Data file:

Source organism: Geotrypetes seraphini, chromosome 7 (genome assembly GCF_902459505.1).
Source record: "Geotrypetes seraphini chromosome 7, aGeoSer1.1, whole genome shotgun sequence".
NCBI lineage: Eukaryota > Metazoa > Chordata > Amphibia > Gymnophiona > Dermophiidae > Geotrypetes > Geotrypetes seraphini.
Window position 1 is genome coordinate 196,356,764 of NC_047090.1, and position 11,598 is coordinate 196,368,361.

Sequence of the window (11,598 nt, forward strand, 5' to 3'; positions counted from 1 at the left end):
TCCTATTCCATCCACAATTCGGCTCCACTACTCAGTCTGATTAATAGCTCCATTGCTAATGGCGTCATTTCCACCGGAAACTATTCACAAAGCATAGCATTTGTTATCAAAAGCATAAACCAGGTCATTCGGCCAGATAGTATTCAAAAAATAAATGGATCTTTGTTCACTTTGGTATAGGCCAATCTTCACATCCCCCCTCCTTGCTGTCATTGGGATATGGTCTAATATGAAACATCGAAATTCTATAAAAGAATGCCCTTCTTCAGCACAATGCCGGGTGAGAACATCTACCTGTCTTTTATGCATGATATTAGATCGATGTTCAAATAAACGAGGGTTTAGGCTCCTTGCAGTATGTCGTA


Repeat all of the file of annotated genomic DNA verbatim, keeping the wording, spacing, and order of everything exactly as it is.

Source organism: Geotrypetes seraphini, chromosome 7 (genome assembly GCF_902459505.1).
Source record: "Geotrypetes seraphini chromosome 7, aGeoSer1.1, whole genome shotgun sequence".
NCBI lineage: Eukaryota > Metazoa > Chordata > Amphibia > Gymnophiona > Dermophiidae > Geotrypetes > Geotrypetes seraphini.
Window position 1 is genome coordinate 196,356,764 of NC_047090.1, and position 11,598 is coordinate 196,368,361.

Sequence of the window (11,598 nt, forward strand, 5' to 3'; positions counted from 1 at the left end):
TCCTATTCCATCCACAATTCGGCTCCACTACTCAGTCTGATTAATAGCTCCATTGCTAATGGCGTCATTTCCACCGGAAACTATTCACAAAGCATAGCATTTGTTATCAAAAGCATAAACCAGGTCATTCGGCCAGATAGTATTCAAAAAATAAATGGATCTTTGTTCACTTTGGTATAGGCCAATCTTCACATCCCCCCTCCTTGCTGTCATTGGGATATGGTCTAATATGAAACATCGAAATTCTATAAAAGAATGCCCTTCTTCAGCACAATGCCGGGTGAGAACATCTACCTGTCTTTTATGCATGATATTAGATCGATGTTCAAATAAACGAGGGTTTAGGCTCCTTGCAGTATGTCGTA